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Men and Miscarriage

After a miscarriage, women are frequently the centre of attention. Considering that it can only occur in their bodies, the effects are more immediate and personal. But research indicates that losing a pregnancy can have a similarly devastating effect on their partners.

In 2010, a team led by Dr. Grace Kong of the Prince of Wales Hospital in Hong Kong monitored 83 couples’ psychological responses for a year following a miscarriage. They discovered that more than 40% of men (and, by comparison, 52% of women) had severe psychological suffering just after the miscarriage. 10 percent of women and 7 percent of men still had depressive symptoms a year later.

Despite these findings, men rarely receive the same level of assistance following a miscarriage. Due to social conditioning, many people suppress their emotions in an effort to be strong for their partners. It may also cause others to overlook or minimise the sadness experienced by men after a miscarriage.

Miscarriage fathers are aware that there won’t be a little child to play with, go fishing with, or see grow up. Most of the time, a father’s desire to have kids is just as real and important as a mother’s.

Fixing problems is the normal male response to a crisis (and one of their partners’ main criticisms of them). However, a miscarriage cannot be reversed. Only time will be able to remove the scar left by the loss of embryonic life. In that case, a father will feel helpless and hopeless in dealing with both his own emotions and the grief of his partner.

Strategies for Coping

The five phases of sorrow are likely to be felt by both of you (denial, anger, bargaining, depression, and acceptance). Because you won’t always go in a specific order and because each process can take a varied amount of time, the two of you are frequently in various emotional states. You must allow each other the space to deal with sadness in your own unique way.

Learn what to say and what to avoid saying. A lot of mothers who have miscarried have advised their husbands not to try to comfort them by telling them, “You can still have other kids.” To mom, this baby was unique and one of a kind.

Any number of additional children will not make the feeling of loss go away. The way that men might try to mend it is by discussing prior pregnancies. Mom just needs you to be there for her, to be sympathetic, and to tell her that you love her. She will be able to handle her loss better if she adopts this mindset.

The idea might be expressed verbally or in writing. Even in the event of a miscarriage, guys often don’t discuss their feelings with other males. They simply don’t grieve that way. Writing down some of those emotions and “giving them life” on paper has helped some dads find peace and healing. For a parent who is mourning, that can be incredibly healing. Additionally, either individually or as a couple, you might benefit from going to a support group or talking to a counsellor or therapist.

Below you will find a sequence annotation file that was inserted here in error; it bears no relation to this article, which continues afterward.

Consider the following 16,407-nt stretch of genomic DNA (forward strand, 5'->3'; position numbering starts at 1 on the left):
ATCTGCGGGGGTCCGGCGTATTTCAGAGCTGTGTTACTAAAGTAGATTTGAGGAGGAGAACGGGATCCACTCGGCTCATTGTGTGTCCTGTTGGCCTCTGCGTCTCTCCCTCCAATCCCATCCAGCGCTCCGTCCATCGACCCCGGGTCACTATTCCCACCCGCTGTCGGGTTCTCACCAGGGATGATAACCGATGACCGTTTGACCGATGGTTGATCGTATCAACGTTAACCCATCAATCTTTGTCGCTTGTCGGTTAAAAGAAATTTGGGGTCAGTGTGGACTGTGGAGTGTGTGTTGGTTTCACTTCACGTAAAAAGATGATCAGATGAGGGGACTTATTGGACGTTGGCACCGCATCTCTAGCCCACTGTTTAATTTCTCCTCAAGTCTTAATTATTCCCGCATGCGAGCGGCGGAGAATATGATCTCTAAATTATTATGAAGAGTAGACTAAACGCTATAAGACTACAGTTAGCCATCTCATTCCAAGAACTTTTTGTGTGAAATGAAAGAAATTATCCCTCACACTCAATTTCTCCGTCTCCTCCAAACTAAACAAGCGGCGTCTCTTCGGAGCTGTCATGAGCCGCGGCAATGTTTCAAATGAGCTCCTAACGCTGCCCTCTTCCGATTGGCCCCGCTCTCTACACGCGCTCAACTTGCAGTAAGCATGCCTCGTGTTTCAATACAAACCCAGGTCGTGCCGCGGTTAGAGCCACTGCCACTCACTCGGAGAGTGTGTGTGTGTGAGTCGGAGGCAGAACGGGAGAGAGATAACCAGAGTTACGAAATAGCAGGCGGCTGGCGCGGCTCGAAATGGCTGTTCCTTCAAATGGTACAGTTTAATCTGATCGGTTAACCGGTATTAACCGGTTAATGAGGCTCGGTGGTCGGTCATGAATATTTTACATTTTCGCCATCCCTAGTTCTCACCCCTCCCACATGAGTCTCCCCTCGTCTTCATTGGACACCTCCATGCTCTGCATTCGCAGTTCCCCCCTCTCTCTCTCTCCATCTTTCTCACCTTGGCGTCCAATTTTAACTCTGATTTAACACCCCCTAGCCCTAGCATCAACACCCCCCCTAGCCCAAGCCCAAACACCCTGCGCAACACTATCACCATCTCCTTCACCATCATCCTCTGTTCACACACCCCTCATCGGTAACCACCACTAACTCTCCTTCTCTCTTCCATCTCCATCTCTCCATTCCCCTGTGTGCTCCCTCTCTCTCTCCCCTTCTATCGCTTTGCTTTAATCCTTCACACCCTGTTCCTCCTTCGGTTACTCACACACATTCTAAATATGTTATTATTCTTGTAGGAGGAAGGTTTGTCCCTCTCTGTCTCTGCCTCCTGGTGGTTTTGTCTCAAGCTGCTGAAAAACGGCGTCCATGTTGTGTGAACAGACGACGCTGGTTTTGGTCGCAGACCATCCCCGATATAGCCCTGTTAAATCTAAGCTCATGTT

Encourage your partner. The loss of a child is frequently felt more deeply by your partner than by you. So take the time to sit with her, to embrace her, and to hear what she has to say. She will digest the event much more quickly if you are just there for her and support her through your sadness.

Be active. Men will frequently turn to a project to help them cope with their grief and losses. It is not a terrible approach to handle everything that is going on in your environment. Time will pass more quickly, and you will be more focused if you are occupied (but not too busy to support your partner). A project to remember the lost child, such as planting a tree or creating something that will serve as your concrete memorial, is one to take into account. Even something as simple as releasing a helium balloon, lighting a birthday candle on the baby’s due date, or making a charitable donation can help you process your grief.

Take your time. An excellent day may be followed by an awful one. Even if you or your spouse believe the grieving process is over, it usually returns in full force a few days later. You must each give the other the space you need to deal with this naturally.


A couple expecting a child loses a child tragically. Keep your attention on helping each other, and remember that healing takes time.

If you or your spouse are having trouble adjusting to the miscarriage’s repercussions, don’t be reluctant to seek professional assistance. You can be at peace while mourning the passing of that one unique life.

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